One of the largest ongoing projects currently is the distribution of food under a program – Kids Against Hunger. Their team deliver 48,000 meals each month to 25 different ministries.  Local churches, schools, and feeding centers with Nicaraguan volunteers prepare and serve the food to an estimated 3200 of the neediest children and elderly.

Over the years they have completed 12 water projects benefiting over 3000 people in 10 communities.  Small business seed money is another development activity. This can be a loan of seeds and fertilizer to farmers or Valeria Lopez’s work in Managua with a ten member sewing cooperative. The cooperative pays decent wages to women, many of whom can no longer sew fast enough to meet the quotas demanded in the sweatshop factories that ring the capital.

Drawing on the strengths of their team, over the years they have worked also in bio-gas and wind energy, boat building, machinery importation.

Harvest is also working on the Atlantic Coast tribal area that covers to 19 communities along the Prinzapolka River Basin in Eastern Nicaragua . The area’s 22,000 inhabitants and  comprise Nicaragua’s poorest district.  The majority of the tribes-people live barely above a subsistence level.

Two special initiatives in the region need to be mentioned:  Cleft palate surgeries improving childrens lives! And Teaching computer skills for a better a life!

 

 

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Posted by Miguel Juanez On January - 7 - 2016 0 Comment

Arbor Health and FWOP have a goal of reducing homelessness and improving the quality of life among veterans one individual at a time. FWOP partner Arbor Health has recently been able to work with community programs and homeless outreaches to assist in the housing of veterans who are living on the streets.  Many of the veterans suffer from the effects of PTSD (Post traumatic stress disorder) and have never been in for treatment and have no worked with the Veterans Administration for various reasons.   In the last month alone they were able to provide a stable housing for 5 new veterans who the month before were living on the streets.

Jonathan Hiltz is the current Administrator, also a combat Disabled veteran who served in Iraq in 2005-2006 and has been in treatment for PTSD.  He has been able to get off a number of medications by utilizing the processes and counseling that Arbor Health uses to help with his own issues, but also to be able to help veterans who suffer with the same things.

Currently, by improving care and finances for veterans, some 20 veterans have gone home to their families.   Recently one veteran has taken a job for $22 per hour as a pipe fitter.  He will move out soon to his own apartment.  He is now setting up a hydroponics program at Arbor Hill.

On November 1, 2014, Kendall Brune and his team took over Arbor Health and began to rebuild a program for veterans who need assisted living care.  Arbor Health was a troubled facility where few people left.  Currently, by improving care and finances for veterans, some 20 have gone home to their families or into their own personal housing.  One vet was on some 22 psychoactive drugs was able to go on one PRN or as need psychoactive drug.   Recently one veteran has taken a job for $22 per hour as a pipe fiters he was living on the streets of Saint louis prior to coming to Arbor.  He will move out soon to his own apartment.  They are now setting up hydroponics program at Arbor Health.  Some 38 now live in the facility because of a gracious donation from Wellsfargo grant and partnership with The Mission Continues.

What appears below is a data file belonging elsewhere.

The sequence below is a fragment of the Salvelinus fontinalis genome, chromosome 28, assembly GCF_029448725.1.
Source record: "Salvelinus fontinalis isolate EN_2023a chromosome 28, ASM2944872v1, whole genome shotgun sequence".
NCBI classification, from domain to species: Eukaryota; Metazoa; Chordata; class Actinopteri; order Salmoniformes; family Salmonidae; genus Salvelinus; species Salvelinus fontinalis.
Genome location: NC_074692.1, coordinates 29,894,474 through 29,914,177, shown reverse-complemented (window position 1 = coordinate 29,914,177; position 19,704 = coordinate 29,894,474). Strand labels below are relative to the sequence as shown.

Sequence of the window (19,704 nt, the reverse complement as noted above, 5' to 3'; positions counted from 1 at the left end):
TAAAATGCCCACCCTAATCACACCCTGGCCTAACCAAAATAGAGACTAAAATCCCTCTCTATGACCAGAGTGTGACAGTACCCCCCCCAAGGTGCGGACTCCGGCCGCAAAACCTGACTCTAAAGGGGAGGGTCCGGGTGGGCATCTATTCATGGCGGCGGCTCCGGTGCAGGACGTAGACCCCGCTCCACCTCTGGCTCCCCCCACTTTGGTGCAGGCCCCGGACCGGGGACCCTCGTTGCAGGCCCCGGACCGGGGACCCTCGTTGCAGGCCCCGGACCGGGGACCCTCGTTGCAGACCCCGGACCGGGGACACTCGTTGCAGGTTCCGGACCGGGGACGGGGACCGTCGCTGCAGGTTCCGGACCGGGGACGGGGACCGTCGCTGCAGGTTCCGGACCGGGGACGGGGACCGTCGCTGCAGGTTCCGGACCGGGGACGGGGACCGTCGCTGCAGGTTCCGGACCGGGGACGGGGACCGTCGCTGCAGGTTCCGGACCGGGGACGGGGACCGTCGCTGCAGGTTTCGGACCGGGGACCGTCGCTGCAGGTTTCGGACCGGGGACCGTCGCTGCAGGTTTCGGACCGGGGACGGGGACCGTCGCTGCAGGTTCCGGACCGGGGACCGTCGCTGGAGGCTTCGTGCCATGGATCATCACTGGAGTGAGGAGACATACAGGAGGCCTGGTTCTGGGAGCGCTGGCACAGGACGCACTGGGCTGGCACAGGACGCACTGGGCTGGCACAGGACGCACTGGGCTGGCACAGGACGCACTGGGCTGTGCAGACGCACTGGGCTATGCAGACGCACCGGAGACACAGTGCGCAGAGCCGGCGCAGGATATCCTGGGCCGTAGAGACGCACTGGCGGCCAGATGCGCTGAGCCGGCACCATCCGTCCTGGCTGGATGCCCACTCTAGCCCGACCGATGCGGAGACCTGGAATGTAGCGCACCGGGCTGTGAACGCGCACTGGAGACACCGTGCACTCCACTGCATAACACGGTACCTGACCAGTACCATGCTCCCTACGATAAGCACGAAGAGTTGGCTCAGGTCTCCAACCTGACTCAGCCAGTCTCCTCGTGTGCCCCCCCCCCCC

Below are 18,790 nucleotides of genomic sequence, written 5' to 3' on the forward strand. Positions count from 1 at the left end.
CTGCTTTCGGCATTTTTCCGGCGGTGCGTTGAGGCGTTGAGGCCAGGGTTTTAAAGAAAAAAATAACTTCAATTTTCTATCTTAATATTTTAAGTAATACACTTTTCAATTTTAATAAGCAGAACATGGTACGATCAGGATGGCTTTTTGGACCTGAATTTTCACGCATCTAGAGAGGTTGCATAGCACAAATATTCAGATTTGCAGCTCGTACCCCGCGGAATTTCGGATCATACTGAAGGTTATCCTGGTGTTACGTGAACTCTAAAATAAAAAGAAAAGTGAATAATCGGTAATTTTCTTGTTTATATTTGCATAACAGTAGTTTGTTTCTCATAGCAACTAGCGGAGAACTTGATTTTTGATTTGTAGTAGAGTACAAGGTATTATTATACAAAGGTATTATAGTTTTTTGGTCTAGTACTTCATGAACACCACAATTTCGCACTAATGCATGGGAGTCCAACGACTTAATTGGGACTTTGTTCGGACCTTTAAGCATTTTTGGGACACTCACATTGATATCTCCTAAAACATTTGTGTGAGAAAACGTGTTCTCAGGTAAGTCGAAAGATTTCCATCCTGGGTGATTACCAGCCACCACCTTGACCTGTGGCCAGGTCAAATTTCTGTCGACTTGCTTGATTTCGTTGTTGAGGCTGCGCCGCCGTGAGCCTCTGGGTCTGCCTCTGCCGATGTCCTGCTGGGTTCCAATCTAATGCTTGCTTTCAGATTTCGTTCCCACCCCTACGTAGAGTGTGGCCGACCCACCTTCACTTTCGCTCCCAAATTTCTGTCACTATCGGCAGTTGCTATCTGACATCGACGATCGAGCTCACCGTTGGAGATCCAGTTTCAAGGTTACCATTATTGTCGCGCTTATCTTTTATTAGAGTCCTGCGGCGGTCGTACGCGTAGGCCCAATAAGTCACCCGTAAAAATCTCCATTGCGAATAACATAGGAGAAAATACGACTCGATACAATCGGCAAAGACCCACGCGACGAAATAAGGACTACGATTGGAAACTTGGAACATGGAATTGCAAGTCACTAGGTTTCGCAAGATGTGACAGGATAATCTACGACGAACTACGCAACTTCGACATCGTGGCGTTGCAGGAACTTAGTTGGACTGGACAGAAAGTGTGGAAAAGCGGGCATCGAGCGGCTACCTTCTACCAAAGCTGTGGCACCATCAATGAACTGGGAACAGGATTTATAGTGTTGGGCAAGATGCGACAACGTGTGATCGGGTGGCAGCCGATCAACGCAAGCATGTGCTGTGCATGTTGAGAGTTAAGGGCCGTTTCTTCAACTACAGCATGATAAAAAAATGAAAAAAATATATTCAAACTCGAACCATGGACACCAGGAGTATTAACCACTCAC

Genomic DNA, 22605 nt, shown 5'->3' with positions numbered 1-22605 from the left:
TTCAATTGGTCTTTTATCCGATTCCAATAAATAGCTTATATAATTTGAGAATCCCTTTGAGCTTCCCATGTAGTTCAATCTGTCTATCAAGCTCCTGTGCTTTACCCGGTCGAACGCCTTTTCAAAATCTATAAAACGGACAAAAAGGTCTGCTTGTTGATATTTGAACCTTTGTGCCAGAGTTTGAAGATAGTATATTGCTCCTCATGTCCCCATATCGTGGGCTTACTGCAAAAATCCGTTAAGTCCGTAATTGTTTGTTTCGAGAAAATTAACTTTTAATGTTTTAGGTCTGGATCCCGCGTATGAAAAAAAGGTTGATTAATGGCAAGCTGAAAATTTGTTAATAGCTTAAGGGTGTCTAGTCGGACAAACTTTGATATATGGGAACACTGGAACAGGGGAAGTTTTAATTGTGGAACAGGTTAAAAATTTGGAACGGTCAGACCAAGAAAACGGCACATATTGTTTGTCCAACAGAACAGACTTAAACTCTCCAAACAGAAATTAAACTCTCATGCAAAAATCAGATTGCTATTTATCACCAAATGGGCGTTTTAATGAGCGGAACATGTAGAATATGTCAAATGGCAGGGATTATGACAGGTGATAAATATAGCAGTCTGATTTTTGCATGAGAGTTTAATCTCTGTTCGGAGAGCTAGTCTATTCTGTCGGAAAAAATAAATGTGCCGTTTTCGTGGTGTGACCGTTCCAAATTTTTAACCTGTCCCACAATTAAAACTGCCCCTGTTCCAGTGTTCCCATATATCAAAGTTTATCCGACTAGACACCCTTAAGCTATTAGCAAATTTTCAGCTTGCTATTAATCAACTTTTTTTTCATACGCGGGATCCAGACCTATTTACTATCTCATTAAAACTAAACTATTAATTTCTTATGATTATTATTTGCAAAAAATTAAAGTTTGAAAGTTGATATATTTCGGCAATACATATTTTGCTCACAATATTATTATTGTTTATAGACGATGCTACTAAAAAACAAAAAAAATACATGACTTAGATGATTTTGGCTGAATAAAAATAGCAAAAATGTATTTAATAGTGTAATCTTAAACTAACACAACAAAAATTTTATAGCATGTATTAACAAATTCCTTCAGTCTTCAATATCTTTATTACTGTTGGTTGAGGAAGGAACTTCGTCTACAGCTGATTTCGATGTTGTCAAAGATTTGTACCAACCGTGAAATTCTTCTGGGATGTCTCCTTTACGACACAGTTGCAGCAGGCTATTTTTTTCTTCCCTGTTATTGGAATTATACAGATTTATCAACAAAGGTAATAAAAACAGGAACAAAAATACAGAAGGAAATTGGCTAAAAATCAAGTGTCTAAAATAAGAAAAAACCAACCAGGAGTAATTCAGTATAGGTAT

Recently the story below was written by a visitor to his facility after interviewing residents at Arbor Health.  Sam Plaster | sam.plaster@health.mo.gov | MC5 | 3418 Knipp Drive PO Box 570 | Jefferson City, MO 65102

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Posted by Miguel Juanez On October - 10 - 2015 0 Comment

Professor Isidor Wallimann, a member of FWOP Board, along with his team is promoting a movement to grow food locally in Basel, Switzerland. Can this movement solve famine and food insecurity in our world?

According to the World Food Programme, a vast majority of the world’s hungry people live in developing countries, where 12.9 percent of the population is undernourished. As a result of data such as this, problem, most experts do not think so. However, movement leaders in Basel, Riple, OH and in Denton, TX see many positive outcomes of this focus on local production and have undertaken the task to show how it can be done. Over 5000 gardens are in Basel and managed by the city. Urban Agriculture Network –Basel, works with some 2000 gardens to promote a more collective approach in Basel.

Denton City Council under their Sustainability Denton Initiative recently received a grant for $77,000 from US Department of Agriculture to support and expand the Denton Community Market. There is also plan to expand the volunteered-operated garden at the Clear Creek Natural Heritage Center. In the first half of 2015, this garden donated more than 150 pounds of harvest to the community. In addition to plots that the city rents-out to residents, there are three major farms in Denton: Earthwise, Shiloh and Cardo.

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Posted by Miguel Juanez On August - 29 - 2014 0 Comment

An indirect route to build more sustainable communities through schools, is the thesis or question. Two of our partner schools in Guadalajara, Mexico are working to address this issue and build better communities. (www.SuBire.mx and www.colegiounionmexico.com ) One of those schools is SuBire, who in the last few years has demonstrated to parents and students how to create an “energy efficient” school–or by implication– energy efficient homes and businesses.

Solar panels atop subire

In 2013, they installed one hundred 250 watt solar panels, furthermore they installed another 100 panels in 2014 over the school’s parking lot. They estimate that 25% of the $5,000 monthly bill will be covered by solar power and that the system should be paid off in five years.

Solar panels atop school